4.  We are concerned that some reviewers - given the highly technical nature of our business - will write factually inaccurate or potentially misleading reviews

5.  None of our competitors have engaged with reviews

6.  We don't have the resources - human 

7.  We don't have the resources - financial

8.  We will go it alone 

9.  We have engaged - with a reviews site

10. We're not sure just how much value a professional review management strategy will add

Let's deal with these in order (you can skip to your favourite if you like):

1. 'Don't need any [more] business...'

Rare, admittedly, but we have encountered it. The kind of business that doesn't even have a website; after all, if a business is prepared to invest in having a website and the associated hosting fees, surely they must have done so with the intention of generating more business? And then - as reviews are proven beyond all doubt to produce more business - we have to conclude that any business with a website needs review management.

2.  'Client/patient will not want to write a review...'

Completely understandable. Until you look at similar businesses in 'sensitive' areas that have succeeded in engaging their clients or patients - how much more sensitive and confidential than womens' health can a service be? Yes, they will write reviews such as this one...


Remember that you will not be forcing or in any way coercing anyone into writing a review; in this context, the wording of the invitation email is essential (and we have years of experience in advising on this and seeing the positive real-world results).

3.  'Confidentiality precludes...'

This applies to so many essential services: legal, financial and medical are just the tip of a very large iceberg. Again, no one, least of all the business asking for the review, will be asking anyone to divulge any confidential information* - even their real name (avatars are acceptable - only Google/HelpHound will hold their email address); and you won't be pathfinding on behalf of your profession, the concept of reviews has been proven beyond any reasonable doubt, in every sphere of business.

*every single review written through HelpHound is moderated for factual inaccuracy, potentially misleading statements and disclosure of potentially confidential information before it is published on the business's website, let alone to Google.

4.  'Factually inaccurate or potentially misleading...'

This is the one single factor that most often prevents professional businesses from enaging with reviews. Either that or they take the chance that the CMA won't descend on them for cherry-picking happy customers to write reviews (see 'CMA core regulations' link under 8. below). 

These kinds of review benefit no one - the business under review, the potential client relying on the review or the reviewer themselves, and that's one of the main reasons why businesses engage HelpHound: every review HelpHound publishes on a business's website is moderated beforehand: checked for factual inaccuracies and potentially misleading statements. Only then is the reviewer invited to copy their review to Google.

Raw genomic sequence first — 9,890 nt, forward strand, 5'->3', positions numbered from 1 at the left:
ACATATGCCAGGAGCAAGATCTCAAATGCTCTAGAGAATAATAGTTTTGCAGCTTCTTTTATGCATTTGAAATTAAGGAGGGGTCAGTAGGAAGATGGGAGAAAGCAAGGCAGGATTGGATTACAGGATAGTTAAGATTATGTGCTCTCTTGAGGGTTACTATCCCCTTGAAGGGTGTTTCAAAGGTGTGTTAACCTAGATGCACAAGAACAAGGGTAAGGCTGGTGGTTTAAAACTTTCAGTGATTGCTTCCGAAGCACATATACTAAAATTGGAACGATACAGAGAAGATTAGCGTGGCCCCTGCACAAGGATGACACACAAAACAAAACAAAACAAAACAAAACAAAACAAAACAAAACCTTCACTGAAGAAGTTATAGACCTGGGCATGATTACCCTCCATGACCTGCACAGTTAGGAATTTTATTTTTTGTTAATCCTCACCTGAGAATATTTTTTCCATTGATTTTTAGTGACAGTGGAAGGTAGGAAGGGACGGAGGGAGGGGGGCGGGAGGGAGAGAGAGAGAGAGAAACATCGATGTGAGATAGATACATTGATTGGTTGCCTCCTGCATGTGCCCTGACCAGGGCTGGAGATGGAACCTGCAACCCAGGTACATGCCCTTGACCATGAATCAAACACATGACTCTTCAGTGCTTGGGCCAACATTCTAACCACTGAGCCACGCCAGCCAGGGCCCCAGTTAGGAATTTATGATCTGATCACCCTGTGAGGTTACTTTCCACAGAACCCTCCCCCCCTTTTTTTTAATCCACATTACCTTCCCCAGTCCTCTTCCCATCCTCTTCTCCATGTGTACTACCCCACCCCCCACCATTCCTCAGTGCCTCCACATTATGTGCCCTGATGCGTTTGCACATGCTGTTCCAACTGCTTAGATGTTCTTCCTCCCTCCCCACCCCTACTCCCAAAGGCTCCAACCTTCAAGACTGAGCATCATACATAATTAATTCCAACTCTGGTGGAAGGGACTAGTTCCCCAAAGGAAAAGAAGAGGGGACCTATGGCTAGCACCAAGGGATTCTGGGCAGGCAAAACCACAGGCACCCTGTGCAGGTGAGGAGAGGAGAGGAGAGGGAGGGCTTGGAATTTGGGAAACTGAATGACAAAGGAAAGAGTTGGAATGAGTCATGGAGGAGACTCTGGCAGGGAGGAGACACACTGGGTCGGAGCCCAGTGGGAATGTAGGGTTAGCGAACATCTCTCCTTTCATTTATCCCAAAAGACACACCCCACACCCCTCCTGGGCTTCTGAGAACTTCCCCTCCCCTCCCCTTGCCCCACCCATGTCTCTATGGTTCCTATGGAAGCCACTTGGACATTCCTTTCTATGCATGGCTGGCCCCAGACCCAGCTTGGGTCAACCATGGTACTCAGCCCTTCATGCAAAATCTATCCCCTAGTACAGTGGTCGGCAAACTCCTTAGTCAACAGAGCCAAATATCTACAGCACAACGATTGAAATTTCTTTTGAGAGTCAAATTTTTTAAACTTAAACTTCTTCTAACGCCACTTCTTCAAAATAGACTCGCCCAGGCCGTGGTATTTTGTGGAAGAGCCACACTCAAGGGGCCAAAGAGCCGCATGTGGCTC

5.  'None of our competitors...'

Highly unlikely, but in the event that you operate in such a rarified environment wouldn't it be a great idea to be the first?

6/7.  'We don't have the human/financial resources...'

To increase incoming enquiries by 20-30 percent? We positively guarantee that professional review management will more than pay for whatever resources you devote to it. And adding HelpHound to oversee your engagement with Google reviews will cost little more than a decent mobile phone contract per location.

8.  'We will go it alone...'

Fine. Better than doing nothing - perhaps. But, as with any professional adviser, HelpHound expects the rewards for its clients to far and away exceed the cost, always. Just read 'Results with a capital R' and we're sure you will see what we mean.

Oh! and by the way, most businesses that have developed an independent strategy with Google reviews are in breach of one or more of the CMA's core regulations - almost always unwittingly (not that that will influence the CMA's enforcement teams!).

On top of this, the benefits of hosting your own reviews on your own website are now proven beyond all doubt: the obvious being that consumers can read reviews there without resorting to Google where they will be shown reviews of your competiors; the less obvious, but no less important benfit being that hosting your own reviews gives you SEO credit with Google and enables them to be moderated, thereby reducing the chances that an inaccurate or misleading review sees the light of day - on your site or on Google.

9.  'We have engaged a review site...'